The nonprofit that sponsors tiny homes asks for donations from financial contributors to No on 300
The top donors to the campaign that preserved Denver’s camping ban are being asked to do better.
Colorado Village Collaborative, the nonprofit that sponsors tiny homes as a shelter alternative, has sent letters via email and snail mail seeking funding from individuals and businesses that contributed more than $500 to Together Denver, the group led by prominent business and public policy figures that raised more than $2 million to fight Initiative 300. The measure would have reversed an ordinance adopted by City Council in 2012 that made it illegal “to reside or dwell temporarily in a place, with shelter.”
Together Denver had splashed its campaign material with the tag line “We can do better!” and argued 300 was not the correct way to address homelessness. The measure’s proponents say their goal was to ensure the rights of people experiencing homelessness were protected while work continued to house them.
“We can do better? Then let’s do it,” said Amanda Henderson, who chairs the Colorado Village Collaborative’s board.
Henderson signed the letter dated May 23 asking Together Denver supporters to donate to help fund the expansion of tiny home villages. In an interview Friday, Henderson, who is also a minister and executive director of The Interfaith Alliance of Colorado, said the idea came out of conversations among her collaborative board members who were appalled at how much was spent to defeat 300.
The fund-seeking letter stressed that tiny home villages are not the single solution.
“As the Together Denver Team put it, ‘homelessness and housing are complex issues that demand thoughtful solutions,'” the collaborative letter continues.
Henderson said she did not know what kind of response the letter has had, but that she expected an update at her next board meeting on Monday.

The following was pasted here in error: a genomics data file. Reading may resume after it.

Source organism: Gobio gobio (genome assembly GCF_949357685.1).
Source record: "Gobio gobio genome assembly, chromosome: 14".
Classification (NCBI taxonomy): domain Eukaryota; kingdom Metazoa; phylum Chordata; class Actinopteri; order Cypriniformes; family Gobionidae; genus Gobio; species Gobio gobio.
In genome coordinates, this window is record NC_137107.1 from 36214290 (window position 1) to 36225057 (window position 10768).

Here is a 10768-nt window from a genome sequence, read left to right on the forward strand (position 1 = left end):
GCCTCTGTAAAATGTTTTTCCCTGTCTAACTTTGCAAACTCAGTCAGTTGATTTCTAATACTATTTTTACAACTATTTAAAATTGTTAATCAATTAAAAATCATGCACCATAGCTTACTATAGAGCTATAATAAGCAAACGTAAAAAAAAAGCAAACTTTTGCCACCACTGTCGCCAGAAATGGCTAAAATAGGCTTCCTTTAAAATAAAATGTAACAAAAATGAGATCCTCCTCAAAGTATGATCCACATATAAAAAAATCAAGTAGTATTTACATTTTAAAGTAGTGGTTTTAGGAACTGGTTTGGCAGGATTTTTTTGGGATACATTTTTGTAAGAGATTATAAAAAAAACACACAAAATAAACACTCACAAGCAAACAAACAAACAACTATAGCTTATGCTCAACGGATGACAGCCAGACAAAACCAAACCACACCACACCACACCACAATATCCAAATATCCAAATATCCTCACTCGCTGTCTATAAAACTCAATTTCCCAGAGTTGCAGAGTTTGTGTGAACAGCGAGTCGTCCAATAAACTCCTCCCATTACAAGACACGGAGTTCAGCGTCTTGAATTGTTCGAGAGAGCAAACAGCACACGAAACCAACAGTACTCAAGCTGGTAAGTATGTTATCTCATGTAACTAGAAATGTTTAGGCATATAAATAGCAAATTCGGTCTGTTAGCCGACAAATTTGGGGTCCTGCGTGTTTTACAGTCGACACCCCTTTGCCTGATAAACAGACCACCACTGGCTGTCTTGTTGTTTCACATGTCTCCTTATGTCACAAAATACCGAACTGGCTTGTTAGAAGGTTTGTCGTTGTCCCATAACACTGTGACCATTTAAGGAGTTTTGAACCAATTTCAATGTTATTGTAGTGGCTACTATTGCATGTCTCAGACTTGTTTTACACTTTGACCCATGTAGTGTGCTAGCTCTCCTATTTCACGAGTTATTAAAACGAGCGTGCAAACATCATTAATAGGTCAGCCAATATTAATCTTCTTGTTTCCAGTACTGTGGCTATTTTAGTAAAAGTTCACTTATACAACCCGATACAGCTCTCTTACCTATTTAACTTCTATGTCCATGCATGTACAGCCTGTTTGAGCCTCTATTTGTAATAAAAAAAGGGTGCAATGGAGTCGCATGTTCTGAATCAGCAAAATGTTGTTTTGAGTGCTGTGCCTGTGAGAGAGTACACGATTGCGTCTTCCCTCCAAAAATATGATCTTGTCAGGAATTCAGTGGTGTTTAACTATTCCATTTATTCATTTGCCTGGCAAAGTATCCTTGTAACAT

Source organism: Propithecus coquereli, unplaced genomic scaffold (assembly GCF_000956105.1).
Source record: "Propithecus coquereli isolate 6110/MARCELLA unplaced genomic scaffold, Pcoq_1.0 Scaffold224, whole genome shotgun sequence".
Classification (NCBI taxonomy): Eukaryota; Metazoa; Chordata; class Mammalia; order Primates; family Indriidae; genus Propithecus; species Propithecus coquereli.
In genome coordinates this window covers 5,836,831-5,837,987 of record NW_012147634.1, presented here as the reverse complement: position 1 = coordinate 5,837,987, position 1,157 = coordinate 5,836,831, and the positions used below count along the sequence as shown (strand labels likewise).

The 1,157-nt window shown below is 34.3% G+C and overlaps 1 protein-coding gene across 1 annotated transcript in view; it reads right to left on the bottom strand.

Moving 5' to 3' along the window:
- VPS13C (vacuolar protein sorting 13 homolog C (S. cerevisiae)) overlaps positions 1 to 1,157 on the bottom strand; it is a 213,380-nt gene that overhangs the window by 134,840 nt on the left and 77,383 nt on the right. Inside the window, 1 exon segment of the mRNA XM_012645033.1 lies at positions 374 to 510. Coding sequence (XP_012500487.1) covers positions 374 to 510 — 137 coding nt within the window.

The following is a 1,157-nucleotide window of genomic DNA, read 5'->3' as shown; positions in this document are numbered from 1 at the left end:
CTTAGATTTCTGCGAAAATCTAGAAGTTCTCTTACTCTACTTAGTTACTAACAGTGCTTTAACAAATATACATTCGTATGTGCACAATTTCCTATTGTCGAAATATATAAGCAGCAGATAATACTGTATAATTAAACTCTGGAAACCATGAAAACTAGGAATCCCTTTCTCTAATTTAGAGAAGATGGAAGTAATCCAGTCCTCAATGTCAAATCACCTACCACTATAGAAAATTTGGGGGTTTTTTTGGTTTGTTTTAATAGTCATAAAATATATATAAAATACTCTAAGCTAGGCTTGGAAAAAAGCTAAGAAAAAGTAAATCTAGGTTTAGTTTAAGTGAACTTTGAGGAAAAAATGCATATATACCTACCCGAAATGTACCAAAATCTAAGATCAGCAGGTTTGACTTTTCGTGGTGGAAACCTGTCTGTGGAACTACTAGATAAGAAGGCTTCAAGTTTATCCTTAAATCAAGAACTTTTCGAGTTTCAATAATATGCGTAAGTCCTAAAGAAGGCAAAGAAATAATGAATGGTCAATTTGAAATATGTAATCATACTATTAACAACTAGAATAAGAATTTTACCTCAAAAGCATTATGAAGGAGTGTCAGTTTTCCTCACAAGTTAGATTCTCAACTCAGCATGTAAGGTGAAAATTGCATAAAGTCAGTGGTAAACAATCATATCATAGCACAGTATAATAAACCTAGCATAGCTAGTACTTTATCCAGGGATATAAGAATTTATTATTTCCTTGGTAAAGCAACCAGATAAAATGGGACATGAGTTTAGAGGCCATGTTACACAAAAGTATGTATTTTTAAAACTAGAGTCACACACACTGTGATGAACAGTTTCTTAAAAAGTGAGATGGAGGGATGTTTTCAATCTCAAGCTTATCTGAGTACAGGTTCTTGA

The collaborative is hoping to raise $160,000 in the next two months to build more homes for its existing Beloved Community Village in Globeville and prepare for a second village of tiny homes it hopes to create for women, Henderson said.
In her letter, she said “contributions will help demonstrate that Denver remains the compassionate community that continues to care about its people and public spaces.”
In her interview, Henderson said she was concerned that now that the vote is over, people will move on. But she hoped to harness any momentum to address homelessness.
“The people are there. The resources are there. The compassion is there,” she said. “We just need to really move people.”
Henderson added that she supported 300 and would “keep pushing to end the criminalization of homelessness and poverty.”
Under Denver’s camping ban, even a blanket is deemed “shelter.” Initiative 300 also would mean an end to an ordinance barring people from sitting or lying downtown except for overnight.
Opponents had argued 300 would have created rights that would have been hard to manage and that its possible consequences included undermining Denver’s ability to maintain order and sanitation for all who use the city’s public spaces. Homelessness organizations that provide shelter, health and other services were wary as well, questioning whether 300 could be read so broadly as to interfere with their efforts to help people in need. In the end, more than 80 percent of voters said no to 300.